A suburban road is in disrepair and needs to be resurfaced. The modest project involves repair of the existing paved surface and the installation of a new, bituminous surface. The total project cost was $354,000. We asked the question: Based on the taxes being paid by the property owners along this road, how long will it take for the city to recoup the cost of this project. The answer: 79 years, and only if the city adjusted upward its budget for capital improvements. For the city to recoup the cost of the repairs from the property owners in the development, an immediate property tax increase of 46% would be needed. Click here to read this case study.
Street Serving High Value Homes
A group of high-value lake properties petition the city to take over their road. They agree to pay the entire cost to build the road — a little more than $25,000 per lot — in exchange for the city agreeing to assume the maintenance. As one city official said, “A free road!” We asked the question: How much is the repair cost estimated to be after one life cycle and how does that compare to the amount of revenue from these properties over that same period? The answer is that it will cost an estimated $154,000 to fix the road in 25 years, but the city will only collect $79,000 over that period for road repair. To make the numbers balance, an immediate 25% tax increase is necessary along with annual increases of 3% with all of the added revenue going for road maintenance. (Case study available on request.)
Urban Street in Decline
An urban street section is in need of repair, which will consist of milling up and replacing the bituminous surface. The development along the street has stagnated for decades in favour of new growth on the periphery of town. As such, over the estimated life of the new street, the City expects to collect a total of $27/foot for road repairs. Depending on the alternative chosen, the cost for repairs is estimated to be between $80 and $100 per foot. (Case study will be posted next week.)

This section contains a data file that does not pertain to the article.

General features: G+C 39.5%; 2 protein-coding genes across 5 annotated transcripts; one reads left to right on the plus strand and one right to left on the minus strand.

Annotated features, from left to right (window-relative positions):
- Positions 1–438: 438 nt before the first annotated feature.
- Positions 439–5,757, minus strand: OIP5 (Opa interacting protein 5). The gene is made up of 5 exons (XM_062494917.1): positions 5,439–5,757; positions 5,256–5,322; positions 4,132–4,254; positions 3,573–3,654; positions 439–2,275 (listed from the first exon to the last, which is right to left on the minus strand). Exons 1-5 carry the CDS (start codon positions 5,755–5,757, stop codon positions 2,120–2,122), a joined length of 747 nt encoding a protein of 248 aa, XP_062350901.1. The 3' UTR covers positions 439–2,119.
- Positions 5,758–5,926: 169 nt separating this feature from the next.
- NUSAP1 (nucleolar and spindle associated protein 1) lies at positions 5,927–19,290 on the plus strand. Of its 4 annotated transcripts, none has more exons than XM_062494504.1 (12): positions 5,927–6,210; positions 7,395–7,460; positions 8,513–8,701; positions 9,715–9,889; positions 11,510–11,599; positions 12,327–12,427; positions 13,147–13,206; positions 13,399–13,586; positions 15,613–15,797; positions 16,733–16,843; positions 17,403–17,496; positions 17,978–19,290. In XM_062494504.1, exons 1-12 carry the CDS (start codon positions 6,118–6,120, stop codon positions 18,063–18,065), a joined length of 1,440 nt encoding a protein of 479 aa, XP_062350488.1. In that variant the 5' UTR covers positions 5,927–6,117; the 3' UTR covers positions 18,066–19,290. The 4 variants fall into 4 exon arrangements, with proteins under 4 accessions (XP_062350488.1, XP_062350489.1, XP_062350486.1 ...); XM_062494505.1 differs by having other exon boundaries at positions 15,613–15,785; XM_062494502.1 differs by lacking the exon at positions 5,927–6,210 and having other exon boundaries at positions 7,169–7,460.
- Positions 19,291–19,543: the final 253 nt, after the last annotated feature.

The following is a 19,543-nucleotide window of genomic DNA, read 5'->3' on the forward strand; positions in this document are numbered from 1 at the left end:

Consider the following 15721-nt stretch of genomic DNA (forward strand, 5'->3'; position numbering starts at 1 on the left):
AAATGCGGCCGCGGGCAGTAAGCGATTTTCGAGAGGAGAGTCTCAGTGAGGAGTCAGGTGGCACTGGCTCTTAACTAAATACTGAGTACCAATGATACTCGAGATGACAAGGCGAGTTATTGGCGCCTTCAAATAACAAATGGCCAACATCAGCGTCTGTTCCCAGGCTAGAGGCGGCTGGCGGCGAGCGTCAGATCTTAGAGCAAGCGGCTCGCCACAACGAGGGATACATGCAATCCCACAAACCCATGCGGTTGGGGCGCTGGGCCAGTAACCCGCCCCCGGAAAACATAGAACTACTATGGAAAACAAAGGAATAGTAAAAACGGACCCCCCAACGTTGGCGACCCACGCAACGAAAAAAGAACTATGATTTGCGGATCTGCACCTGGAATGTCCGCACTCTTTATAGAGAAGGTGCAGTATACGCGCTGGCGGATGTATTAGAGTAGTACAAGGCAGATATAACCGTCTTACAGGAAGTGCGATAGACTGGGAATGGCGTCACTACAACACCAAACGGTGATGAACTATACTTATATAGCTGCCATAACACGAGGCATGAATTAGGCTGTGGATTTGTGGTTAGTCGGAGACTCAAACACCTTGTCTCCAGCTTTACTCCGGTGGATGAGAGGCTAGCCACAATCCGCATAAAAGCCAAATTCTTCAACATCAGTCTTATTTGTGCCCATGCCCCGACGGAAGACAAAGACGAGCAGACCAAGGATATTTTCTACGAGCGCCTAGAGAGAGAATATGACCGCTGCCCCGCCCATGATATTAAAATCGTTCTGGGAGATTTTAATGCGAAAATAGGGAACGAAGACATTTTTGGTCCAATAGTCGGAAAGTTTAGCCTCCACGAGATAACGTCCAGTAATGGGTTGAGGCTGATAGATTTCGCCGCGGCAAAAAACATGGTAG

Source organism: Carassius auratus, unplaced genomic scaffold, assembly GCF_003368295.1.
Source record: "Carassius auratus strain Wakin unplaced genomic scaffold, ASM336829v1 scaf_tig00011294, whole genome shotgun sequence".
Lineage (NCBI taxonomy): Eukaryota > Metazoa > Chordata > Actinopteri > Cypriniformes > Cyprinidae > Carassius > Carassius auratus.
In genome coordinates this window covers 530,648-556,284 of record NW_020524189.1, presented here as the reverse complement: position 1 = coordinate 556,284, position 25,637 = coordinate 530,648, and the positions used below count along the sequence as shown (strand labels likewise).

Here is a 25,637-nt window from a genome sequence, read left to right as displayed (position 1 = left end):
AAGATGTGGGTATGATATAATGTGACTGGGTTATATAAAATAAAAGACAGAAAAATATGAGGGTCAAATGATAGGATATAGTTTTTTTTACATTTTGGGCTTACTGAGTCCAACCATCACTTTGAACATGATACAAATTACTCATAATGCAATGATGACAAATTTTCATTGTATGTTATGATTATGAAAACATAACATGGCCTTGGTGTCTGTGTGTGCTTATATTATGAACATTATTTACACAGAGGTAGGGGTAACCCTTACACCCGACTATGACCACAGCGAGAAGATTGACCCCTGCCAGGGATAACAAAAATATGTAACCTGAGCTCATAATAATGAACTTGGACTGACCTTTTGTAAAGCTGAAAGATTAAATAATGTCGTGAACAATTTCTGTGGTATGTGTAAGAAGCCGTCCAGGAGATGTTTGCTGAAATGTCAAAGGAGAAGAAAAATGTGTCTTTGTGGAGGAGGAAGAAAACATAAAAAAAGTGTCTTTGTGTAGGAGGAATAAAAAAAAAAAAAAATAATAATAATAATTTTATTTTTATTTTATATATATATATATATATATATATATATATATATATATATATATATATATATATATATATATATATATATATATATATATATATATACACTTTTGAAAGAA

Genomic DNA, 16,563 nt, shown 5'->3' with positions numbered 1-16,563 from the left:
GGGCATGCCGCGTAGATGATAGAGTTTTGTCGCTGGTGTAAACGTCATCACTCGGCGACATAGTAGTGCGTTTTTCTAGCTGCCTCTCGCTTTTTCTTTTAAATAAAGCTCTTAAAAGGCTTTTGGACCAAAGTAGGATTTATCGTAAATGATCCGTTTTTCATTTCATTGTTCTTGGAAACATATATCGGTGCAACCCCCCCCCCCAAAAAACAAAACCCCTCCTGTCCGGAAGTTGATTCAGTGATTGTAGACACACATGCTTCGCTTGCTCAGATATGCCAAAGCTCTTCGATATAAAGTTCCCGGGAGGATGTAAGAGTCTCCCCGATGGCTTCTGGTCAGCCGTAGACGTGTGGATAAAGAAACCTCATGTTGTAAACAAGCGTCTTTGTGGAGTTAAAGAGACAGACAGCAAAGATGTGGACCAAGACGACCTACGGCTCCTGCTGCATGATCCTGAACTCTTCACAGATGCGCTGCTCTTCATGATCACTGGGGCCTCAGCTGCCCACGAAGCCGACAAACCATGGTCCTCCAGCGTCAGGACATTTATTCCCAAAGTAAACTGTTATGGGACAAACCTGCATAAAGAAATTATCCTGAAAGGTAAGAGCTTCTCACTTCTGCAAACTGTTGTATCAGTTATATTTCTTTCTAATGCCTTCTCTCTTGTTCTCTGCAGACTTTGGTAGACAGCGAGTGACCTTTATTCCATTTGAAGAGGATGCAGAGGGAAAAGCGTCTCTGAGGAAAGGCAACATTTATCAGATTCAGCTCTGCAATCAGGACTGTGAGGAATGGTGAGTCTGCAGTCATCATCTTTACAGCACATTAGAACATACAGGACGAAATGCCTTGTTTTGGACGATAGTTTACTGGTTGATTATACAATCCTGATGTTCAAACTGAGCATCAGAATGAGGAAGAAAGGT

Rural Industrial Park
A rural town has an industrial park that is stagnating. The park consists of 25 rural lots sized at roughly 2 acres each. As part of an undertaking to encourage more development in the park, the city engineer recommended serving the park with municipal sewer and water utilities. While the city is pursuing a grant to pay the costs, everyone understands that they will assume the maintenance liability, so we asked the question: How much private-sector development is necessary to sustain the infrastructure. The answer: $316,000 per lot. This is more than double the current rate of investment seen in the park. Click here to read this case study.
Suburban Industrial Park
A suburban industrial park with full utilities was constructed in 1995. Over the years, the park has filled out with a mix of commercial and industrial uses. City officials, pointing to the park as a major success, seek to double its size. We asked the question: If the city could spend the same amount of money today and have the same return in terms of private investment, would this be a good investment. To answer the question, we applied an inflation adjustment to bring the 1995 costs into today’s dollars and then compared that against the current tax receipts. If a $2.1 million project immediately induced $6.6 million in private investment, and if all of the income to the city were devoted to paying off a bond to finance the improvements, it would take 29 years for the park to break even. In that time, the businesses in the park would rely on other taxpayers to plow the streets, provide police and fire protection, etc… Of course, the $6.6 million of private investment happened over 16 years and was often subsidized, factors that would extend that payback period significantly. Click here to read this case study – see page 50.